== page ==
My uncle would bring fireworks and Dad would grill Italian sausages and burgers on the grill. All our relatives came, and we swam in the pool. I can still smell cut cucumbers in the kitchen, and at night, just around dusk, Uncle Bob would set off fireworks and neighbors all sat on stoops and at picnic tables and on the grass in our yard and watch.
It’s easy to look back fifty years and see events differently, like looking through the smoke from bottle rockets, but some things are clear.
Like the music, which sometimes was probably Sousa and Cohan, but I recall more often it being the thin tin sound of a transistor playing late sixties music of the day, like the Beatles or the Beach Boys. Over at the beaches of Point Lookout the hot sand was spotted with blankets and the smell of Coppertone, and radios played and I lay still with my eyes closed. They burned a bit from the sun as I listened to a dozen different conversations of surrounding ladies in beach chairs. I can hear someone say to someone else she thought I was asleep, and then something about how the sun can tire you out and the waves too can tire you out, but that wasn’t it. I was just listening and smelling the lotions and pushing my heels into the sand.
In the ice chest we had hard boiled eggs and Tupperware with salad, some sandwiches and potato chips. I was young though, very small, and I don’t recall much more.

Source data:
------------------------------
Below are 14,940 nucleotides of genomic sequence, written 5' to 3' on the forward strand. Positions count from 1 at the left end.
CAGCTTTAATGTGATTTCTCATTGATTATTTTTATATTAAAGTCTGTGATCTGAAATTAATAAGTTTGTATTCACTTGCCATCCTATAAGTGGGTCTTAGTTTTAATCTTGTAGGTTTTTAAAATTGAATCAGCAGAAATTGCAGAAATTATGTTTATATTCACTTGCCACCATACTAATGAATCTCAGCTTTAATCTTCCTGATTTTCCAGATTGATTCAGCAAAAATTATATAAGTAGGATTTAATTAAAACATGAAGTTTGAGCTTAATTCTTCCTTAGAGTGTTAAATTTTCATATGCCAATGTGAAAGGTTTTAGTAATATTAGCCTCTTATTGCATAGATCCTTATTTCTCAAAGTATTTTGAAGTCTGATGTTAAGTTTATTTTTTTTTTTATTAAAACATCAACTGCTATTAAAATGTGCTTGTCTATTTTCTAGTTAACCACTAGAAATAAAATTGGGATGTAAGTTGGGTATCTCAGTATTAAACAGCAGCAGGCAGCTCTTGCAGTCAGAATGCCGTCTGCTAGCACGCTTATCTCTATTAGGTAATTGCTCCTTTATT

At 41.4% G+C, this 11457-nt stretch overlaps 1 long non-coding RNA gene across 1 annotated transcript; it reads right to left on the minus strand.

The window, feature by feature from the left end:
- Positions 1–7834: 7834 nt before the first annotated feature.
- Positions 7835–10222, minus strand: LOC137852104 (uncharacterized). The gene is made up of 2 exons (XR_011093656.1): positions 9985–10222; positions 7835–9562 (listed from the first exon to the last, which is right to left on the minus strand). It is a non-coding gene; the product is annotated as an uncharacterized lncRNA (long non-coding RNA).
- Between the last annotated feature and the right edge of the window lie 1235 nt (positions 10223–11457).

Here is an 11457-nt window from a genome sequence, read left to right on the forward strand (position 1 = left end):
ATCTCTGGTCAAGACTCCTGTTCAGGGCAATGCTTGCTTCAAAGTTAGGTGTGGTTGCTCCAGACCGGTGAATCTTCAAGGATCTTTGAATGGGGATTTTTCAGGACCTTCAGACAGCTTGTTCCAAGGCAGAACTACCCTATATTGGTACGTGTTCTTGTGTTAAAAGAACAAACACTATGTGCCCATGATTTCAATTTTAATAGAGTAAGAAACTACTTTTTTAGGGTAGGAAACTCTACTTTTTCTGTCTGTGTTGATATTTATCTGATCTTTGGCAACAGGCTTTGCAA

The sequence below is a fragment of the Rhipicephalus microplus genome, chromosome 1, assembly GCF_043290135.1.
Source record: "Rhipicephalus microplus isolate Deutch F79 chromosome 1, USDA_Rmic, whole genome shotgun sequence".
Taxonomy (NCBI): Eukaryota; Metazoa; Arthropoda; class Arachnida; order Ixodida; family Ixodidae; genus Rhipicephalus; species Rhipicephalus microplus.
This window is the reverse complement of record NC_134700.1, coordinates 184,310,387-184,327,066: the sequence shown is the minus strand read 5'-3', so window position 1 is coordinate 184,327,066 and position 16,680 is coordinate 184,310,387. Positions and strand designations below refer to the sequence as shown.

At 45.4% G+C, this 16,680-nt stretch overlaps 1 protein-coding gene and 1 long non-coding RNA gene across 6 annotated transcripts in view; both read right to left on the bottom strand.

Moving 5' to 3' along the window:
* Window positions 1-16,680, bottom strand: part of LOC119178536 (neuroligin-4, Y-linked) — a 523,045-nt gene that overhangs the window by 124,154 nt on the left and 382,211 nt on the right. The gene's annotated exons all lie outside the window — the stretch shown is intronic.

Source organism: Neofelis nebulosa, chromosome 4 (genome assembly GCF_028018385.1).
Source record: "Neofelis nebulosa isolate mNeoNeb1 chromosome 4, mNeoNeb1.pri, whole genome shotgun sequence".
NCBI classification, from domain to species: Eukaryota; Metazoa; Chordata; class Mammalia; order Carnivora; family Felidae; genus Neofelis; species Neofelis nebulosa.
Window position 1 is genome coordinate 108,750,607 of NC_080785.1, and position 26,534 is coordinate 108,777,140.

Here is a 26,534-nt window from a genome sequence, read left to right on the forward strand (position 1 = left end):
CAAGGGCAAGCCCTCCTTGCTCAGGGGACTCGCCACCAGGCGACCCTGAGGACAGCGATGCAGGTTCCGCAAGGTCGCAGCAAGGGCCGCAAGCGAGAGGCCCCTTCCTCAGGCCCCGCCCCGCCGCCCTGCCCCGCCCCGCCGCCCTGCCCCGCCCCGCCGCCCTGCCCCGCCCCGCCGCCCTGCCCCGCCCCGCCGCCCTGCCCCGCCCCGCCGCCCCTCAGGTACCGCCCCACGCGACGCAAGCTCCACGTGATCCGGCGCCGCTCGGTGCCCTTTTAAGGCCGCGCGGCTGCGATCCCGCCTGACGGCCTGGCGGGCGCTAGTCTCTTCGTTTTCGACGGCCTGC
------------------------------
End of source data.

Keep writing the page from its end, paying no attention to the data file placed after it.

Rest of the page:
But on the Fourth at our house we had fireworks at night and neighbors and relatives sat around clapping as fireworks exploded above us. The screen door was in constant motion, and everyone was talking to someone else. It was the Fourth and flags flew everywhere. It had been less than ten years since they added the last two stars to the grand old banner, and the country was not nearly at rest—race riots and war protests ran rampant. Johnson or maybe Nixon was in the White House, but all a kid my age cared about was the food, baseball, the music, and the sounds of friends and family laughing, remembering.
It was as if on this particular day, everything was going to right itself; no one was starving and no one was at war, just for the day. At such a young age it was easy to believe that everyone everywhere was having sausages and hamburgers and clams, and everyone was listening to the Beach Boys and playing ball. What an illusion that was, what a beautiful spin.
And yet it is the very backbone of this day, that illusion, that idea that we might still hold those same truths to be self-evident. And despite a fading memory, it was that belief then which has survived—that we wanted to share this day, this idea, with everyone. We honestly and with declaration wanted everyone to sit at our table and share in that feast, sit back and watch the rockets’ red glare. We were together on that, yes, we were together. Families, sharing the day—together, and we knew, I mean we knew it so well it wasn’t even discussed, that this is how it should be for anyone who wants it to be that way.
Man how I’d love to share this, the idea of this day, at picnic tables everywhere, families together who want to be part of this, sitting together, reunited at picnic tables listening to music, laughing, having Italian sausages and hamburgers and clams, some chips, and knowing no matter the struggles sometime faced, they faced those struggles together, equal, in pursuit of some greater happiness they don’t even know yet but dream of, hope for.
Today I’ll grill, watch some fireworks tonight out over the River above Yorktown, where the dream was secured so long ago. And I’ll listen to music, like Paul McCartney, who right now in the background is singing, “Someone’s knocking at the door, do me a favor, open the door and let ‘em in.”